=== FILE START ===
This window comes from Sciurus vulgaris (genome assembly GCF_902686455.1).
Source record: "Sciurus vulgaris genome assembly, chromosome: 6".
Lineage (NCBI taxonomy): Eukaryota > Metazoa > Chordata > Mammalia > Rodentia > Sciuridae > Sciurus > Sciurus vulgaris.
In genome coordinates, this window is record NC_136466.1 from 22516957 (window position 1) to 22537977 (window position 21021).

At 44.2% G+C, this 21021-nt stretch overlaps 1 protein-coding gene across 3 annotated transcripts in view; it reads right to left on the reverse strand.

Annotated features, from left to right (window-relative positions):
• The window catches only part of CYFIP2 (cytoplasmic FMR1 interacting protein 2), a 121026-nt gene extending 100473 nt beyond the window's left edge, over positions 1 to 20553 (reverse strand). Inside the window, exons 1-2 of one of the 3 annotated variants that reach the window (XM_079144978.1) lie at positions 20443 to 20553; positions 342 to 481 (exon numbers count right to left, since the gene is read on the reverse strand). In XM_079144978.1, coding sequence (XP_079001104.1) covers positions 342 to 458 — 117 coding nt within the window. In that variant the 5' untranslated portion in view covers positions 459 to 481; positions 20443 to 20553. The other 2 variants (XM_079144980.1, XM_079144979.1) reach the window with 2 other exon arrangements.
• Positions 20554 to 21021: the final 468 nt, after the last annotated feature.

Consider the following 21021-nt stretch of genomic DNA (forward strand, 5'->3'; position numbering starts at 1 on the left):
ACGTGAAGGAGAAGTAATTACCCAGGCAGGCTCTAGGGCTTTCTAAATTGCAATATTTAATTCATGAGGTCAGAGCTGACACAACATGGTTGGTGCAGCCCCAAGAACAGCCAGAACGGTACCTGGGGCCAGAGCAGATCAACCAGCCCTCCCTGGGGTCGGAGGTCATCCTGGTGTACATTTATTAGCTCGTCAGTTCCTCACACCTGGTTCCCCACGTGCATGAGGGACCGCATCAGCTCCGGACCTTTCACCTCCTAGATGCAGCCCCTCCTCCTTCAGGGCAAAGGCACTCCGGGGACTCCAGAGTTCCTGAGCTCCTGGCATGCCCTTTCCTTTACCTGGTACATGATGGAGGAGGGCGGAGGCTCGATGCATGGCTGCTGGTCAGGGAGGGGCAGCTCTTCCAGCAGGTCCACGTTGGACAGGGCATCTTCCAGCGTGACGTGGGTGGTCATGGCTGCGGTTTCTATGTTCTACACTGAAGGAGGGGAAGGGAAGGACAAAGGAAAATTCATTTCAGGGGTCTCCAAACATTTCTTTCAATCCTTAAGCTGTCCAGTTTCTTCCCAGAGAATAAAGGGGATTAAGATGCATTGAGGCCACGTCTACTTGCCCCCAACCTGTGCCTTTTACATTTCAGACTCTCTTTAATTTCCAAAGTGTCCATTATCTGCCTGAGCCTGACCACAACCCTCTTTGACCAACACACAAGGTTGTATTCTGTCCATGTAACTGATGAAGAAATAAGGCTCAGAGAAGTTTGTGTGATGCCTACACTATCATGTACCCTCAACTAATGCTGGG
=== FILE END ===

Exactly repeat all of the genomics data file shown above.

This window comes from Sciurus vulgaris (genome assembly GCF_902686455.1).
Source record: "Sciurus vulgaris genome assembly, chromosome: 6".
Lineage (NCBI taxonomy): Eukaryota > Metazoa > Chordata > Mammalia > Rodentia > Sciuridae > Sciurus > Sciurus vulgaris.
In genome coordinates, this window is record NC_136466.1 from 22516957 (window position 1) to 22537977 (window position 21021).

At 44.2% G+C, this 21021-nt stretch overlaps 1 protein-coding gene across 3 annotated transcripts in view; it reads right to left on the reverse strand.

Annotated features, from left to right (window-relative positions):
• The window catches only part of CYFIP2 (cytoplasmic FMR1 interacting protein 2), a 121026-nt gene extending 100473 nt beyond the window's left edge, over positions 1 to 20553 (reverse strand). Inside the window, exons 1-2 of one of the 3 annotated variants that reach the window (XM_079144978.1) lie at positions 20443 to 20553; positions 342 to 481 (exon numbers count right to left, since the gene is read on the reverse strand). In XM_079144978.1, coding sequence (XP_079001104.1) covers positions 342 to 458 — 117 coding nt within the window. In that variant the 5' untranslated portion in view covers positions 459 to 481; positions 20443 to 20553. The other 2 variants (XM_079144980.1, XM_079144979.1) reach the window with 2 other exon arrangements.
• Positions 20554 to 21021: the final 468 nt, after the last annotated feature.

Consider the following 21021-nt stretch of genomic DNA (forward strand, 5'->3'; position numbering starts at 1 on the left):
ACGTGAAGGAGAAGTAATTACCCAGGCAGGCTCTAGGGCTTTCTAAATTGCAATATTTAATTCATGAGGTCAGAGCTGACACAACATGGTTGGTGCAGCCCCAAGAACAGCCAGAACGGTACCTGGGGCCAGAGCAGATCAACCAGCCCTCCCTGGGGTCGGAGGTCATCCTGGTGTACATTTATTAGCTCGTCAGTTCCTCACACCTGGTTCCCCACGTGCATGAGGGACCGCATCAGCTCCGGACCTTTCACCTCCTAGATGCAGCCCCTCCTCCTTCAGGGCAAAGGCACTCCGGGGACTCCAGAGTTCCTGAGCTCCTGGCATGCCCTTTCCTTTACCTGGTACATGATGGAGGAGGGCGGAGGCTCGATGCATGGCTGCTGGTCAGGGAGGGGCAGCTCTTCCAGCAGGTCCACGTTGGACAGGGCATCTTCCAGCGTGACGTGGGTGGTCATGGCTGCGGTTTCTATGTTCTACACTGAAGGAGGGGAAGGGAAGGACAAAGGAAAATTCATTTCAGGGGTCTCCAAACATTTCTTTCAATCCTTAAGCTGTCCAGTTTCTTCCCAGAGAATAAAGGGGATTAAGATGCATTGAGGCCACGTCTACTTGCCCCCAACCTGTGCCTTTTACATTTCAGACTCTCTTTAATTTCCAAAGTGTCCATTATCTGCCTGAGCCTGACCACAACCCTCTTTGACCAACACACAAGGTTGTATTCTGTCCATGTAACTGATGAAGAAATAAGGCTCAGAGAAGTTTGTGTGATGCCTACACTATCATGTACCCTCAACTAATGCTGGG